Kanakanak hospital pharmacy puts patients in ‘immediate danger’, poll finds
The Centers for Medicare and Medicaid Services conducted an investigation in September. He found that the practices of the Kanakanak Hospital pharmacy put patients at risk of adverse health effects and death.
The pharmacy at Kanakanak Hospital in Dillingham is putting patients in “immediate danger,” according to an investigation by the Centers for Medicare & Medicaid Services in September. During the three-day investigation, CMS said it observed practices that put patients at risk of adverse effects and death from medication errors.
The survey describes issues such as missing labels, inconsistent drug labeling and staff incompetence.
The specific examples of errors included in the report were numerous and, in some cases, serious.
In July and August, 45 medication errors were reported to administration and not investigated.
According to the report, a patient suffered anaphylactic shock due to an incorrectly filled medication. A nurse told the investigation team that drugs were repeatedly withdrawn from the automated dispensing system under a fictitious name. In another case, the pharmacy gave a patient morphine at a dose five times higher than that prescribed by the doctor.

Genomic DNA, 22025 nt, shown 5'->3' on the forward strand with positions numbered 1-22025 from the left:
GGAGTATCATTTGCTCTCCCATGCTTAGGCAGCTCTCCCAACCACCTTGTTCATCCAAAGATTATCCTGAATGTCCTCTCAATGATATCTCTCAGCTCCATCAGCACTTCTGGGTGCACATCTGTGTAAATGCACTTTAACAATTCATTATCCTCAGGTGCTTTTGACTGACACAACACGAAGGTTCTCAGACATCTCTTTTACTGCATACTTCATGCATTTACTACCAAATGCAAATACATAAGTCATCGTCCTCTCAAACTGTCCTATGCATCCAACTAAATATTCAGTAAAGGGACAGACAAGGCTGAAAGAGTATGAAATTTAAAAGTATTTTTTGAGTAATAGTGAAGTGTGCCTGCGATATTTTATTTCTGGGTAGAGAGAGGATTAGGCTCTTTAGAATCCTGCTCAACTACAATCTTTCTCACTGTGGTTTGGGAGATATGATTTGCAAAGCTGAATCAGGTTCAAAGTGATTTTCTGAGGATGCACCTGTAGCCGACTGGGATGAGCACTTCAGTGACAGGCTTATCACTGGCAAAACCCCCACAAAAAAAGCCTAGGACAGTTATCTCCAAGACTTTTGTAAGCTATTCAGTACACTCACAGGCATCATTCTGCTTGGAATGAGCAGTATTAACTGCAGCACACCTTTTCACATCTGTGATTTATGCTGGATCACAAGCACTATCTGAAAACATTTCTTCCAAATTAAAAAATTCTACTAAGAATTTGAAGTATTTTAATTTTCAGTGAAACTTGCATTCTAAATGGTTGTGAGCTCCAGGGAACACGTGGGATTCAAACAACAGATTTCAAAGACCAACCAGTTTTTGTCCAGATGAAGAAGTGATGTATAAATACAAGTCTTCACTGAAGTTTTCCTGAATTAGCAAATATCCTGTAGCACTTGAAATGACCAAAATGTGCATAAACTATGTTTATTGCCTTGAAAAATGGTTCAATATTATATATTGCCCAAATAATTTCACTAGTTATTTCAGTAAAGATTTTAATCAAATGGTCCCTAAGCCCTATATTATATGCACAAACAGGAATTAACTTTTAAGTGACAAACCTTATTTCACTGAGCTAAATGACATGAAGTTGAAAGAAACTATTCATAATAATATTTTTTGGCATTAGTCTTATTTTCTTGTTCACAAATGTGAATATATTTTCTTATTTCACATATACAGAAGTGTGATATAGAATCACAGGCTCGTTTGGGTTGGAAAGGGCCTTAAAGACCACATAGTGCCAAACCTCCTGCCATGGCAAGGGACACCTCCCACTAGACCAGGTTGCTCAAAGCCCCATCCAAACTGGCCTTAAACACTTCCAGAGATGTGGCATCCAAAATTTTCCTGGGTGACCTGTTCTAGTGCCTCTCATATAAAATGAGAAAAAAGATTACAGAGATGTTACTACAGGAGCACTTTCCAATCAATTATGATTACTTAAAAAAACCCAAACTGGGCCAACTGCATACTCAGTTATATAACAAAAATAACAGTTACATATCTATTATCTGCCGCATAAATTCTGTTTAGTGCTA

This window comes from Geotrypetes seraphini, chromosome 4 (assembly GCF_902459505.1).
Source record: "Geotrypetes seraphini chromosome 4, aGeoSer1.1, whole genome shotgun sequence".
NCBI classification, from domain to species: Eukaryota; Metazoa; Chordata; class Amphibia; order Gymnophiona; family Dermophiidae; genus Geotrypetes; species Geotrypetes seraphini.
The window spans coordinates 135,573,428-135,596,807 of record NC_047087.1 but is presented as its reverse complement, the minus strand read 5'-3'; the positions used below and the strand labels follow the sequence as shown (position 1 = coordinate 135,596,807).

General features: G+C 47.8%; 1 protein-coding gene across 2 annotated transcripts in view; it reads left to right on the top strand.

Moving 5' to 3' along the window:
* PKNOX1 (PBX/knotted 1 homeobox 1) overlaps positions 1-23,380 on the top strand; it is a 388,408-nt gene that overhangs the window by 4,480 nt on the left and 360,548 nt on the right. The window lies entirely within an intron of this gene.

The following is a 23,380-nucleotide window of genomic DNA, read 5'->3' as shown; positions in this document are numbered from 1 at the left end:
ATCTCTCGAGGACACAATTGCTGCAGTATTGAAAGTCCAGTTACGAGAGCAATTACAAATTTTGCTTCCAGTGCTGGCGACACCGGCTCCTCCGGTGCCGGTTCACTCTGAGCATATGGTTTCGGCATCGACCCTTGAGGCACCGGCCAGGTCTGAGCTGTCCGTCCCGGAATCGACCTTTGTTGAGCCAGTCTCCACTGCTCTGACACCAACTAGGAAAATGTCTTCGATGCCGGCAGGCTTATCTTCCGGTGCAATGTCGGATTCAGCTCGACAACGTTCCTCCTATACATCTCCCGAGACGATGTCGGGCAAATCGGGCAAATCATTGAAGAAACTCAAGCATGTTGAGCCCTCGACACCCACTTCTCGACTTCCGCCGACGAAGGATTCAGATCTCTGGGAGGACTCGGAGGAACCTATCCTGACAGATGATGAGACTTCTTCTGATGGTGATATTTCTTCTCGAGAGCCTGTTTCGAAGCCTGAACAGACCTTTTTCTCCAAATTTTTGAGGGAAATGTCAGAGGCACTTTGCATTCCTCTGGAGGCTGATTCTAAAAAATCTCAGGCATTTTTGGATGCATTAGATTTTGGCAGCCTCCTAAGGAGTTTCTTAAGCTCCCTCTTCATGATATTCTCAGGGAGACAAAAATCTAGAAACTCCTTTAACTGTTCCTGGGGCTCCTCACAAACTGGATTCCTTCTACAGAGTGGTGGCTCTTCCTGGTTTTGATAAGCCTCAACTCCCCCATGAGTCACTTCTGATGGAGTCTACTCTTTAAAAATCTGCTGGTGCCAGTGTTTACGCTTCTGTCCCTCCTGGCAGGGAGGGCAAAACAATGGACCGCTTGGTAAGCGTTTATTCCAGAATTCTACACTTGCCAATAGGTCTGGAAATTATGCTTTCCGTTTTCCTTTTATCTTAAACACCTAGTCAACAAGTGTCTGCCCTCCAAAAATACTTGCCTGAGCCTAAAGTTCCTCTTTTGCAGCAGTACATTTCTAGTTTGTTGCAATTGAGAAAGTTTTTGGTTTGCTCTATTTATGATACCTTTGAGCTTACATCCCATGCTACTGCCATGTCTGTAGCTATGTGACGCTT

The investigation indicates that several staff members expressed fears of reprisals for reporting problems to the hospital administration.
Four unnamed doctors at the hospital told CMS that they had repeatedly expressed concern to the hospital administration about the lack of experience of pharmacists and the increase in medication errors.
In a news release on Friday, the Bristol Bay Area Health Corporation said it was tackling those issues by training new employees and updating processes and procedures.
The Curyung Tribal Council said after receiving the survey it was circulating the survey to other interested tribes in the Bristol Bay area, the Indian Health Service and CMS.
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Editor’s Note: This article has been updated to indicate that the medication that caused a patient’s anaphylactic shock was filled incorrectly, not “prescribed incorrectly.”